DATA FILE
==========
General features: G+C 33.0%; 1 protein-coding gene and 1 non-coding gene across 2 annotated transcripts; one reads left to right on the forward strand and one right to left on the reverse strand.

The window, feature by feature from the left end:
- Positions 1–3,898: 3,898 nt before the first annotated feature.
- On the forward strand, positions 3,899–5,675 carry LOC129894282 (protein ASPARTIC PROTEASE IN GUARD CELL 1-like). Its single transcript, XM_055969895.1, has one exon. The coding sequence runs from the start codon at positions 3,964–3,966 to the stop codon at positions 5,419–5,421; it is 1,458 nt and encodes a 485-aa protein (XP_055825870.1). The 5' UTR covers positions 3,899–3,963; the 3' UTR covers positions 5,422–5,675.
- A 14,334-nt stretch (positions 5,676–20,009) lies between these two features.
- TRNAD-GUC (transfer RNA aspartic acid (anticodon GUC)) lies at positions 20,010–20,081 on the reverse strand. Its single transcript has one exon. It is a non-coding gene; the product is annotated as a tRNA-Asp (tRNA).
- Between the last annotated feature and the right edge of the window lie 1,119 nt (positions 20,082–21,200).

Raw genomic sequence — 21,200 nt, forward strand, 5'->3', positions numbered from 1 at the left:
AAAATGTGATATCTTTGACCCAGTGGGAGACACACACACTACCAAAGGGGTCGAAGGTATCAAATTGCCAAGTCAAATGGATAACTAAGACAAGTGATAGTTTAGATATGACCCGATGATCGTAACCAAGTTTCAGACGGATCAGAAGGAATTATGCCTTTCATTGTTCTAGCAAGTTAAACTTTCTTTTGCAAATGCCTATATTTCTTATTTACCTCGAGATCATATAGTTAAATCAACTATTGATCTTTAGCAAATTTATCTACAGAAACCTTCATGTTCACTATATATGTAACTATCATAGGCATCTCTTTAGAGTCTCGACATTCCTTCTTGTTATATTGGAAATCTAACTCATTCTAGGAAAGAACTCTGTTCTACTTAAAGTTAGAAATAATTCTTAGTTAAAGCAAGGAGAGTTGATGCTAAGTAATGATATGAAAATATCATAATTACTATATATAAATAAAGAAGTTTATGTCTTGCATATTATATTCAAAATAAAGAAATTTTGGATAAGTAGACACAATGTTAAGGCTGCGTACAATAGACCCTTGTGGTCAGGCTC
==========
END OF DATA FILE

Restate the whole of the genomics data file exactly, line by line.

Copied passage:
General features: G+C 33.0%; 1 protein-coding gene and 1 non-coding gene across 2 annotated transcripts; one reads left to right on the forward strand and one right to left on the reverse strand.

The window, feature by feature from the left end:
- Positions 1–3,898: 3,898 nt before the first annotated feature.
- On the forward strand, positions 3,899–5,675 carry LOC129894282 (protein ASPARTIC PROTEASE IN GUARD CELL 1-like). Its single transcript, XM_055969895.1, has one exon. The coding sequence runs from the start codon at positions 3,964–3,966 to the stop codon at positions 5,419–5,421; it is 1,458 nt and encodes a 485-aa protein (XP_055825870.1). The 5' UTR covers positions 3,899–3,963; the 3' UTR covers positions 5,422–5,675.
- A 14,334-nt stretch (positions 5,676–20,009) lies between these two features.
- TRNAD-GUC (transfer RNA aspartic acid (anticodon GUC)) lies at positions 20,010–20,081 on the reverse strand. Its single transcript has one exon. It is a non-coding gene; the product is annotated as a tRNA-Asp (tRNA).
- Between the last annotated feature and the right edge of the window lie 1,119 nt (positions 20,082–21,200).

Raw genomic sequence — 21,200 nt, forward strand, 5'->3', positions numbered from 1 at the left:
AAAATGTGATATCTTTGACCCAGTGGGAGACACACACACTACCAAAGGGGTCGAAGGTATCAAATTGCCAAGTCAAATGGATAACTAAGACAAGTGATAGTTTAGATATGACCCGATGATCGTAACCAAGTTTCAGACGGATCAGAAGGAATTATGCCTTTCATTGTTCTAGCAAGTTAAACTTTCTTTTGCAAATGCCTATATTTCTTATTTACCTCGAGATCATATAGTTAAATCAACTATTGATCTTTAGCAAATTTATCTACAGAAACCTTCATGTTCACTATATATGTAACTATCATAGGCATCTCTTTAGAGTCTCGACATTCCTTCTTGTTATATTGGAAATCTAACTCATTCTAGGAAAGAACTCTGTTCTACTTAAAGTTAGAAATAATTCTTAGTTAAAGCAAGGAGAGTTGATGCTAAGTAATGATATGAAAATATCATAATTACTATATATAAATAAAGAAGTTTATGTCTTGCATATTATATTCAAAATAAAGAAATTTTGGATAAGTAGACACAATGTTAAGGCTGCGTACAATAGACCCTTGTGGTCAGGCTC